Karthika feels, however, that the new crop of crime writers in English is producing crime fiction that has both literary value and a genuinely Indian quality. That’s true to the extent that some of the new offerings don’t read like formulaic pulp fiction. For instance, Etteth’s The Gold of their Regrets packs in generous literary flourishes as the plot straddles time and space in search of a stolen cache of Nazi gold. Kalpana Swaminathan’s Page Three Murders crackles with wit and energy, as Lalli, an unconventional detective, delves into the dark secrets of Mumbai’s beautiful people. “I created Lalli to assure myself that Mumbai is still a real city, not a masala movie made by an underworld don,” says Swaminathan. “I wanted to give my readers a character who had lived in Mumbai for a lifetime and had not yet lost faith in the city.” In The Mandala of Sherlock Holmes, heinous crime and high intrigue meet the literary worlds of Rudyard Kipling’s Kim and Conan Doyle’s Holmes with panache.
“Contemporary India is a treasure trove of stories,” points out Tarquin Hall, a British writer who divides his time between Delhi and the UK. His new crime thriller, The Case of the Missing Servant, is a murder mystery set in Delhi, investigated by the boisterous Punjabi detective Vish Puri and his undercover aides. It lives and breathes the contradictions of globalised India, cleverly weaving in encounters between tradition and modernity into Puri’s capers. “The warmth, humour, brutality and complexity of life here can’t fail to inspire thriller writers,” says Hall.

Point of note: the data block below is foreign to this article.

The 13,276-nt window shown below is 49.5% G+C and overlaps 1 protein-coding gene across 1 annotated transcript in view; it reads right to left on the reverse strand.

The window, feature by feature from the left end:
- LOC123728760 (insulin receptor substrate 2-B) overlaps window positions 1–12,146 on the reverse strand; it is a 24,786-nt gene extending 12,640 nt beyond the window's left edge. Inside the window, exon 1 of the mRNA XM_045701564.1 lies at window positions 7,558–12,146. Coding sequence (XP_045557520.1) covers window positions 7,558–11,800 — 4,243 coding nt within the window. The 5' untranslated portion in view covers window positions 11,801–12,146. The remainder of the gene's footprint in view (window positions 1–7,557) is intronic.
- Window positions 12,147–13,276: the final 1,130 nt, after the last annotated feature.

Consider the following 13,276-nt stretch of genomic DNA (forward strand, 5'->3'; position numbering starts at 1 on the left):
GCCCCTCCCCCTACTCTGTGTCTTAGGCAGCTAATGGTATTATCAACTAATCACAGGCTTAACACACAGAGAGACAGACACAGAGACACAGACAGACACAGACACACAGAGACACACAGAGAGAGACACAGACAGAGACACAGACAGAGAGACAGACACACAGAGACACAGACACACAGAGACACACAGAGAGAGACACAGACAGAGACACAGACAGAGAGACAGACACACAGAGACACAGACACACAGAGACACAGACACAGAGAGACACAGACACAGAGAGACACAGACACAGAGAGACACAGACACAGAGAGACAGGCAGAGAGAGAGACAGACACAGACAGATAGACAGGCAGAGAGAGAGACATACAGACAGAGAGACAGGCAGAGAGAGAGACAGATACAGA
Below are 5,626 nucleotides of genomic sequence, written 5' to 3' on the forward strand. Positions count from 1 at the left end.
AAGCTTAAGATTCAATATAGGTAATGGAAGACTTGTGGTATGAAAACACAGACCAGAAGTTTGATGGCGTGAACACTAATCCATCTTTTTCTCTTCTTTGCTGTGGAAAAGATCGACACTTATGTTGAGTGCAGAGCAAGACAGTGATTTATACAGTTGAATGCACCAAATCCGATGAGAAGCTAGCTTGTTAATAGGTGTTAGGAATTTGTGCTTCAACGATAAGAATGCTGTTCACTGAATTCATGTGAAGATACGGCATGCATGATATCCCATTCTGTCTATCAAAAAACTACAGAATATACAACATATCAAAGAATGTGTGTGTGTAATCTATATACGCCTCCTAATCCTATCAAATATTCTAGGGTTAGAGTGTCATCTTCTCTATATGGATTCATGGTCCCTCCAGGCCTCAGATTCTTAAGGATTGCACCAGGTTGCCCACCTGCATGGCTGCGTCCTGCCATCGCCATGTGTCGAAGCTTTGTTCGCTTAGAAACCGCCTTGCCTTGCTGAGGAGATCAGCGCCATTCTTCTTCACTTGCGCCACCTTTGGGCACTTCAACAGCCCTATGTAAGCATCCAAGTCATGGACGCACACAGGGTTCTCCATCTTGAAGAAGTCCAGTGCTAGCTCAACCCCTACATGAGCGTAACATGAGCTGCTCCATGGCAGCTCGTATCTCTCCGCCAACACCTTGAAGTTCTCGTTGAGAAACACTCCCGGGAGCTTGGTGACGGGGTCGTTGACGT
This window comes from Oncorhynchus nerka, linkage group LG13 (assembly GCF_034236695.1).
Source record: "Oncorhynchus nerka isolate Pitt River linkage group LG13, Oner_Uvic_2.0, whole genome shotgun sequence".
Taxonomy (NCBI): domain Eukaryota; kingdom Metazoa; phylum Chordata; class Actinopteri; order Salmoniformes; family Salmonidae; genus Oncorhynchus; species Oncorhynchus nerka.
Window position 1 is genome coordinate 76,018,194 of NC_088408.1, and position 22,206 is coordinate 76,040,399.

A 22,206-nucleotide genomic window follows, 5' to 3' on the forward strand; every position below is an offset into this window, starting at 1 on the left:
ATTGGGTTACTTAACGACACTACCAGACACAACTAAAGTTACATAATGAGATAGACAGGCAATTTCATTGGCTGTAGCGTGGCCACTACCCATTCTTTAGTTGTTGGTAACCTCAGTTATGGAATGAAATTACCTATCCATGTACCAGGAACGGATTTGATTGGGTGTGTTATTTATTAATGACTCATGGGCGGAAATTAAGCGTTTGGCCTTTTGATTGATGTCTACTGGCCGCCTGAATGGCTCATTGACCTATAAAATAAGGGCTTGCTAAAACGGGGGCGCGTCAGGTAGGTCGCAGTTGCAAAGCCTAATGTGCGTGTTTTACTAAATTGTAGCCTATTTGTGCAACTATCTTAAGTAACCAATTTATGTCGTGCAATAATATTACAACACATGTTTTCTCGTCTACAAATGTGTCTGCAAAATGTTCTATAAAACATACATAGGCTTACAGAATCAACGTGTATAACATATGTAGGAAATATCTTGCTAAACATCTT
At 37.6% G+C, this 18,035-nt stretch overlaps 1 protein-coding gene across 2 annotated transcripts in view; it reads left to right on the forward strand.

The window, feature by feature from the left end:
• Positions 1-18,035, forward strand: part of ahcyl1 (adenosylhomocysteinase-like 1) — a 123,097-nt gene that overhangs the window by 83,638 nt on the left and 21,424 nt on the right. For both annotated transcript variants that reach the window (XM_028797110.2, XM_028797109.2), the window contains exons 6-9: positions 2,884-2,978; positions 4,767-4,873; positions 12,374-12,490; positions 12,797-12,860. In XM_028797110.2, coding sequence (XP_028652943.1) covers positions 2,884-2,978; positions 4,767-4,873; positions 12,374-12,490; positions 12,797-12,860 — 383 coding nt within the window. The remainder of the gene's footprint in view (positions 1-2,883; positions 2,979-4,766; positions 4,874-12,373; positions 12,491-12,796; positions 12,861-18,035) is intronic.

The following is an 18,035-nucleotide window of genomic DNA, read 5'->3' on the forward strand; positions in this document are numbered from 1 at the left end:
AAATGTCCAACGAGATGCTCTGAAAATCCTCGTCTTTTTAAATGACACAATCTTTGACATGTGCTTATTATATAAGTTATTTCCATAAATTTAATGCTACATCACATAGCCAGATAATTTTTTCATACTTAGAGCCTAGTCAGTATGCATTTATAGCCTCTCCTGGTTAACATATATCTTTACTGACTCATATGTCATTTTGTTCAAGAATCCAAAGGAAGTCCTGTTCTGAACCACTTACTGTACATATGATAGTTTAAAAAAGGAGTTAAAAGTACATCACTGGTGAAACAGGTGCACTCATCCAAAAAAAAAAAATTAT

India may be pulsing with inspiration for thrill and suspense, but are desi crime writers prepared to follow the creative spoors? Will they replace, in our minds, images of those pipe-puffing, fedora-crested private eyes walking the darkened streets of a noirish Upper West Side in sodden raincoats? Sharp-witted Lalli or the nitpicking Inspector Nikhil Juneja of Families at Home, or tough as nails ‘demon cop’ Anna Khan of The Gold of Their Regrets may have intrigued readers but it may be a long time before they become cult figures like Hammett’s Sam Spade and Georges Simenon’s Inspector Maigret, or James’s Inspector Dalgliesh in more recent times.
“A thriller by P.D. James or Agatha Christie works because it is an excellent character study,” says writer and critic Manjula Padmanabhan. “The settings and the characters are the hook, the murder is incidental. By and large, Indian crime thrillers fail to flesh out credible characters and capture the cultural and social tensions which make the setting of the crime come alive.” So, despite the increasing visibility of the Indian crime thriller on the literary landscape, it may still be a long wait before readers here can urge Holmes to bid farewell to Baker Street and take the 5 o’clock from Paddington, away into a well-deserved retirement.